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To watch an actor in rehearsal is to be thrown into an intricate, complicated process. How does someone become someone different, acting on impulses and following a written line of thought and logic? Surely there must be more to acting than just saying lines.
PlayMakers Repertory Company's latest production, We are Proud To Present…, finds a group of actors exhausting themselves in discovering deeply rooted insecurities and passions as they rehearse a presentation on South West African genocide.
The entirety of the play's title describes the presentation: We are Proud to Present a Presentation about the Herero of Namibia, formerly known as South West Africa, From the German Sudwestafrika, Between the Years 1884-1915. The presentation will begin with an overview followed by a lecture followed by the actual presentation. Simple enough.
Beginning with the group's director (a subtle, restrained Caroline Strange) forgetting her notes, the actors attempt to present their work, which has been devised from letters sent by German soldiers who invaded Namibia and persecuted the Herero tribe, leading to a genocide of half of the population. The organized presentation unravels slowly as the sextet of actors question the authenticity of their source material; the two black actors (Myles Bullock and Genesis Oliver) wonder if it's really fair to only view history from the perspective of the oppressor. When the troupe abandons the source material, they are forced to rely on their own experiences and imaginations to fill in the blanks in an erased history of these people. This all builds to an intense climax that questions how far actors can immerse themselves in a role before it goes too far.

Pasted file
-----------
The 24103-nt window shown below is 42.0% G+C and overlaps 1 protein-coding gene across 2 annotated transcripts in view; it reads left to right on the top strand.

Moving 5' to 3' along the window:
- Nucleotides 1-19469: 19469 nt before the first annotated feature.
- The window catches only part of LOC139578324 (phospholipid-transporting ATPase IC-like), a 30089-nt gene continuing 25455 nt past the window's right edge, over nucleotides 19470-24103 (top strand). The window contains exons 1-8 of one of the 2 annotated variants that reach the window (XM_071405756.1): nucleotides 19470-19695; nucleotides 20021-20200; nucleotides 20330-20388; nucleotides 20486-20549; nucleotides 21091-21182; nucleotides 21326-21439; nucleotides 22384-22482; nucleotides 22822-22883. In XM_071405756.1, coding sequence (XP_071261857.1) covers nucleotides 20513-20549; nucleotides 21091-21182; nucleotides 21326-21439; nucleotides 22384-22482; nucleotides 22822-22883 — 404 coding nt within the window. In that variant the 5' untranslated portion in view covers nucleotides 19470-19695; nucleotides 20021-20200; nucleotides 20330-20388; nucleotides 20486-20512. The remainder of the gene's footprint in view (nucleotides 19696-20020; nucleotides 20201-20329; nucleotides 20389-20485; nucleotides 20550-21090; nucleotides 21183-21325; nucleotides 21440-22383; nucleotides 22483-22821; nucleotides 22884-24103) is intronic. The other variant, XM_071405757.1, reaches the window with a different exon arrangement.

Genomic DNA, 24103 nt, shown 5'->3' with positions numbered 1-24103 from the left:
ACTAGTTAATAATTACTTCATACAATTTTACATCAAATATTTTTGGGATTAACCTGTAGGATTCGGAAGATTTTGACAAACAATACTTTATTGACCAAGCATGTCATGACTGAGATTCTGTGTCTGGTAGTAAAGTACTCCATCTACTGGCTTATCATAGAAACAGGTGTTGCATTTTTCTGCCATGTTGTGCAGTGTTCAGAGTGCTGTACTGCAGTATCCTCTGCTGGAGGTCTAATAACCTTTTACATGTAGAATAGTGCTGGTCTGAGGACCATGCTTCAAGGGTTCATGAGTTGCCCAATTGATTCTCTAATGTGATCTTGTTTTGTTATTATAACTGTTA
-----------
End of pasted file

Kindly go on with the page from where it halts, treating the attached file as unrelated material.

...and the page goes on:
By forcing its characters to confront their own deeply rooted insecurities and prejudices, Jackie Sibblies Drury's script turns out to be something of a warning to anyone wanting to become an actor. Director Desdemona Chang, though, does not give this show the bleak, nihilistic tone the script sometimes presents. Instead, Chang crafts a pitch-dark valentine to acting that celebrates the strength and scope of the human spirit. Her own troupe of actors-playing-actors looked to be wrestling with their own thoughts throughout the entire show, when they were not wrestling with one another's. It was clear, the night I attended, that each actor of the fictional troupe was processing what was coming next. Fear of uncertainty and what each person was capable of was in everyone's eyes. But the show must go on, and it did for these actors with revealing, sometimes scary results.
In an unusual fashion, the stage of the Paul Green Theatre has been stripped to nearly nothing. Intricately detailed and aesthetically appealing sets are trademark for PlayMakers, which makes the contrast of Junghyun Georgia Lee's ground-level set, dressed modestly with multiple ladders, benches, and desks feel like an intimate rehearsal room.
Even though this production doesn't fashion the Paul Green Theatre with an eye-popping set, the performances from all of the actors filled the space in the play's most theatrical moments, such as during an impromptu hip-hop dance. When they weren't performing the presentation, it felt almost voyeuristic to watch such revealing behavior from the actors. These moments were accented by Porsche McGovern's lighting effects, which help the audience distinguish between when the actors are in rehearsal or in the presentation. Sometimes it is indistinguishable what is real and what is just "acting." Through this, Chiang's production becomes a thrilling homage to the power of theatrical storytelling that provokes discussion long after its unsettling final image.
We Are Proud to Present… continues through Sunday, March 13. For more details on this production, please view the sidebar.